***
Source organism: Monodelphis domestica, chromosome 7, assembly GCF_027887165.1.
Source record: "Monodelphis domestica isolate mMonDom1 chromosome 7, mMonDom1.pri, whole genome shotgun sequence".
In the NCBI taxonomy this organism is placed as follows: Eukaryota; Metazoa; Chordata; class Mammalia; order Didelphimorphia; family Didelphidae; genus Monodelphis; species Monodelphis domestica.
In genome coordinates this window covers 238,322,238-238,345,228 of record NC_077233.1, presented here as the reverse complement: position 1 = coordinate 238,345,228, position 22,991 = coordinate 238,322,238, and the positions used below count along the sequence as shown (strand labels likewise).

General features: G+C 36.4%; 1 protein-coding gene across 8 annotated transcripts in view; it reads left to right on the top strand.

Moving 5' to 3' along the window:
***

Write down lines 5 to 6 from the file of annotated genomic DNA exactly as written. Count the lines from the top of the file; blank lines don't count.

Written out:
General features: G+C 36.4%; 1 protein-coding gene across 8 annotated transcripts in view; it reads left to right on the top strand.

Moving 5' to 3' along the window: